It was especially painful as he told me to throw away all his files and paperwork. So many years of work. A dream he once had, cut short and thrown away. It’s too painful for me to contemplate too much.

While resting on the bed, I smelled that familiar smell of my dad. Not a stench, just a personal smell, something that is created from luggage, using a particular type of cologne all the time, clothes you’ve had for so long, and so on. Every single one of us has our own smell, and everywhere my dad goes, no matter where, he has that particular smell in every house/apartment he lives in. I realized that’s the last time I’ll have that familiar feeling of my dad.

I think that’s when it all hit me, that I finally realized that my dad is dying and that I’ll have to live the rest of my life with just memories of him. Now I have to hold on to as many of them for as long as I can.

Here’s a rare picture of my dad and mom together, taken recently:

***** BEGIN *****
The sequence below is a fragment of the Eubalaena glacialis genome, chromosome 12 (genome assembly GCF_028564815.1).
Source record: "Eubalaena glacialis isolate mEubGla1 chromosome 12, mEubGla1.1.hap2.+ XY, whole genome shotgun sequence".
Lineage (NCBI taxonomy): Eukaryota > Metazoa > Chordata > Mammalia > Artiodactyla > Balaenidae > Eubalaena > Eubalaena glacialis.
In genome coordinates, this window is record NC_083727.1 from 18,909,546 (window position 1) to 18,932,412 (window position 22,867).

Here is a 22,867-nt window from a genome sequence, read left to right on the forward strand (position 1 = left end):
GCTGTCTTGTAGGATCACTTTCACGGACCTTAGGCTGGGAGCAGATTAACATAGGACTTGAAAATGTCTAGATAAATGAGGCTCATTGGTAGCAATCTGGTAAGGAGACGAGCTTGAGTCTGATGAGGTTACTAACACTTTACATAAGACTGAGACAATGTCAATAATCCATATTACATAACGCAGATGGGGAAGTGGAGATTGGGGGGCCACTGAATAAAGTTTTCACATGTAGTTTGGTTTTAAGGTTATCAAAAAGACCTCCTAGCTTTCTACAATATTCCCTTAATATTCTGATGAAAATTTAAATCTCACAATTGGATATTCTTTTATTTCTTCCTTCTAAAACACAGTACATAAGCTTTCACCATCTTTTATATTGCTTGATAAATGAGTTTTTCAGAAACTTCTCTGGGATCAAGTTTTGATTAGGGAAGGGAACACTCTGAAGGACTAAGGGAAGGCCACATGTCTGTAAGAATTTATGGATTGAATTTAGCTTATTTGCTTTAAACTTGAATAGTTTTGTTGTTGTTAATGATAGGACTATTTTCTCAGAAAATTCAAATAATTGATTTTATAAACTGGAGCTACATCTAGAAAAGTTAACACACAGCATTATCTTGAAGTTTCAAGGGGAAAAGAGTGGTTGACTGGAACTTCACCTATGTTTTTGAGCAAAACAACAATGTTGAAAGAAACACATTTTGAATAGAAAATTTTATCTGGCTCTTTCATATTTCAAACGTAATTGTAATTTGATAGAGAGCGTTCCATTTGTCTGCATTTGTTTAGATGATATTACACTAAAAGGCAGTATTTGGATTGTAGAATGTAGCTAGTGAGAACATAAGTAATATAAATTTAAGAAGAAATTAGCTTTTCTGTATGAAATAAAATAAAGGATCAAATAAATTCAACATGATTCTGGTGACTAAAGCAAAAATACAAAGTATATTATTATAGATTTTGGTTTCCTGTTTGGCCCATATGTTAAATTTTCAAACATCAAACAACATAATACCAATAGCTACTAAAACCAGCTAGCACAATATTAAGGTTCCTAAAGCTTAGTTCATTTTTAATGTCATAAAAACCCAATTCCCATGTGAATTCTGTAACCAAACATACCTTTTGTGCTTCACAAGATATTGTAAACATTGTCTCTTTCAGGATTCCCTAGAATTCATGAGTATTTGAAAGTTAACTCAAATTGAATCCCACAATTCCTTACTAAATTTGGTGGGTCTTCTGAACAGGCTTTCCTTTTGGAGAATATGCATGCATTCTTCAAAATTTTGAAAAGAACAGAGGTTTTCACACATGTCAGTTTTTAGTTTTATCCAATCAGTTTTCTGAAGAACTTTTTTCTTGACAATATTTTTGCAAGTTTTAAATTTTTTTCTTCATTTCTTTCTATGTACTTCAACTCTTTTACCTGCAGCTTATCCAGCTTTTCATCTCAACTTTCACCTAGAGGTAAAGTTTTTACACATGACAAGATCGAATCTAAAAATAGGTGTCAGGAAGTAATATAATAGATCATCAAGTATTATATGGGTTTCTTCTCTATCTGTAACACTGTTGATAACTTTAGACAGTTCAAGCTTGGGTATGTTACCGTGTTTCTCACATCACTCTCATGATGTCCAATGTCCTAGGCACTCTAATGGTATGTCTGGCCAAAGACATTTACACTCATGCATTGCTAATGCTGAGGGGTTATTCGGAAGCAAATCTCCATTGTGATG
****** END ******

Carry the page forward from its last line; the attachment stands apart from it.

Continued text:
Mom & Dad (Mike & Deborah)

Cloud Gazing

Recently I’ve taken to noticing and appreciating the sky, especially clouds. Not exactly sure why, really. Maybe it’s the preliminary sign of mid-midlife crisis? Yesterday while walking the dogs, it was sprinkling, the whole sky as far as the eye can see was filled with rainclouds. Except in one particular area, where there was an opening.

It was getting close to dusk, and the sky was bright orange, the clouds were dark orange filled with rain. But where the opening is, you can see a clear blue sky through it, even though everywhere else it was overcast and burnt orange. Through the opening, I could see the top of one of the rainclouds, illuminated in bright gold due to the sun shining on it. It was really neat, I wish I had a picture of it.

However, I did get a picture of today where the clouds were silver-white, tiny hints of rain in them, but not enough to dark them too much. The picture:

A Silver Blue Sky

My Top 10 Most Listened Songs

My Last.fm profile is now over 2 years old, meaning it has collected my listening habits for the past 2 years every time I play a song. The grand total, as of this writing, says that in that 2 year span I’ve listened to 20,657 songs. I put together a list of the Top 10 Most Listened Songs based on this information, and I’m glad to see how it illustrates how broad my listening taste is.